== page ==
Weierstrass's Theorem states that any function continuous over a closed interval can be written in terms of a Cauchy sequence of polynomials that converge uniformly to that function. I will not give a proof since the one in front of me is tedious.

Weierstrass's Theorem differs from Taylor's Theorem in a few important ways. While Taylor's Theorem requires analyticity (infinite differentiability) of a function, Weierstrass's Theorem requires only continuity over an interval. However, if a function satisfies the analyticity requirement of Taylor's Theorem, then it can be written as a power series--this means that one gets better and better polynomial approximations by adding higher-order terms, while leaving the lower-order coefficients fixed. Weierstrass's Theorem, while more general, does not guarantee a uniformly convergent power series.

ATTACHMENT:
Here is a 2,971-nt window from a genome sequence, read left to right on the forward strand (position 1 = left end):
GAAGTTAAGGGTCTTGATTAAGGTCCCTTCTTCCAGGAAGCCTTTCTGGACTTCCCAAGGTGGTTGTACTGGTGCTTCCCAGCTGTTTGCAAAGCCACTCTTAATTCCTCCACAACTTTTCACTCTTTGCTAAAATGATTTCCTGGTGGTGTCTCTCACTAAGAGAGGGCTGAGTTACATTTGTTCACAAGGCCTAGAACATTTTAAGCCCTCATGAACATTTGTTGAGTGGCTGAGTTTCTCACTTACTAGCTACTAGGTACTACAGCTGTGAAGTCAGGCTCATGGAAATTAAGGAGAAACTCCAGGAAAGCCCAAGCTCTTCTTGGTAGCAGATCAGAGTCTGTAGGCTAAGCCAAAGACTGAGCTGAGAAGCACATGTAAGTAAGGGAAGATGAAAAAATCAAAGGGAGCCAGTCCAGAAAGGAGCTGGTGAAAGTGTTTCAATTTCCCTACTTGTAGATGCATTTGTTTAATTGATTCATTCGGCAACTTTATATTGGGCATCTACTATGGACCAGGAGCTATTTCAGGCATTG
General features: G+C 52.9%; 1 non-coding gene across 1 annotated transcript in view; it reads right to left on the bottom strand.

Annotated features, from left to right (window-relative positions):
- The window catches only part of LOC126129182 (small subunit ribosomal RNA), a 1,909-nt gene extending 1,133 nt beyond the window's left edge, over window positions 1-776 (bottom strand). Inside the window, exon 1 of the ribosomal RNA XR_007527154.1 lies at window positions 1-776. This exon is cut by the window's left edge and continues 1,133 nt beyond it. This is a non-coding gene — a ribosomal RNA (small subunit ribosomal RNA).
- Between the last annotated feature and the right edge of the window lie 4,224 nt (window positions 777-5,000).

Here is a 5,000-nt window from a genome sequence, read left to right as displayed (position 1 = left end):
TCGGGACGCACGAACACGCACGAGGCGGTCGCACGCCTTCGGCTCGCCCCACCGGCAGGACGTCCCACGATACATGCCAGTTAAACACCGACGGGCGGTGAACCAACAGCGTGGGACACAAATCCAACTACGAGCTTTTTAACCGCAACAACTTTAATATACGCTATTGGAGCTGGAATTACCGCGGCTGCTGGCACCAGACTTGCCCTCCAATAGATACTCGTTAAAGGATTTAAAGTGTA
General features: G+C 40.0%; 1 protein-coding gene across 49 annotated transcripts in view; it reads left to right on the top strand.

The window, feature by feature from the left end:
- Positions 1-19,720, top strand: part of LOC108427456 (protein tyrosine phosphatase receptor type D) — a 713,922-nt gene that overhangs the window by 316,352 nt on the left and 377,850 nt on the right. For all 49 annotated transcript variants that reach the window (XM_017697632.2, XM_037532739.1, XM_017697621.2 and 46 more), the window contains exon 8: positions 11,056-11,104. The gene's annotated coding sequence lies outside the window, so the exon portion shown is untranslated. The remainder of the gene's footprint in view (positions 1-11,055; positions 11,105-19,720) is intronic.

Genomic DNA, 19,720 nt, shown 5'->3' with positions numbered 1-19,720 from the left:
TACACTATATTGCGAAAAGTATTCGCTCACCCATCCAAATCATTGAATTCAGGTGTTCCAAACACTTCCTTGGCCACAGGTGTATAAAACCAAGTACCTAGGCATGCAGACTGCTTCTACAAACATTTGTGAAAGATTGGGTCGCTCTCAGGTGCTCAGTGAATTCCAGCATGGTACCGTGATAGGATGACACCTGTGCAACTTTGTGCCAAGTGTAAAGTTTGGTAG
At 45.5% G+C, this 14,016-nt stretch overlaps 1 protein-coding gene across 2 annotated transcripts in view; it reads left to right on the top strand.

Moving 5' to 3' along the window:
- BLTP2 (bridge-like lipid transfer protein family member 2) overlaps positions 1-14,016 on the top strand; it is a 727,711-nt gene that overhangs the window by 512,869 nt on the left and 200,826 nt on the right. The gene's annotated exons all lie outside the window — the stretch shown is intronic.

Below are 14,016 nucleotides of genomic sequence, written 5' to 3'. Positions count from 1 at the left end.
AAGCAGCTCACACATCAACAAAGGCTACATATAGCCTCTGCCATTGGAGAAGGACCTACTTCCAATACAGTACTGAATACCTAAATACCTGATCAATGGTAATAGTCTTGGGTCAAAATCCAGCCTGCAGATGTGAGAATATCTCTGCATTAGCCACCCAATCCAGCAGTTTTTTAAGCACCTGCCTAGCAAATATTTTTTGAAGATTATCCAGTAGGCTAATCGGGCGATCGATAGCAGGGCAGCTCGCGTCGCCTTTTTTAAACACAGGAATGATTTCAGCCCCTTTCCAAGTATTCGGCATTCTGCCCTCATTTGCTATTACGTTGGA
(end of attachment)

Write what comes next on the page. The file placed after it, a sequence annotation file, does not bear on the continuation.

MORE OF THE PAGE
Weierstrass's Theorem implies that any (e.g. discontinuous) function in Hilbert Space can be written in terms of a sequence of polynomials that converge in the mean to that function. Thus Weierstrass's Theorem paves the way for the construction of sets of orthonormal functions that are complete over Hilbert Space (e.g. Legendre Polynomials).

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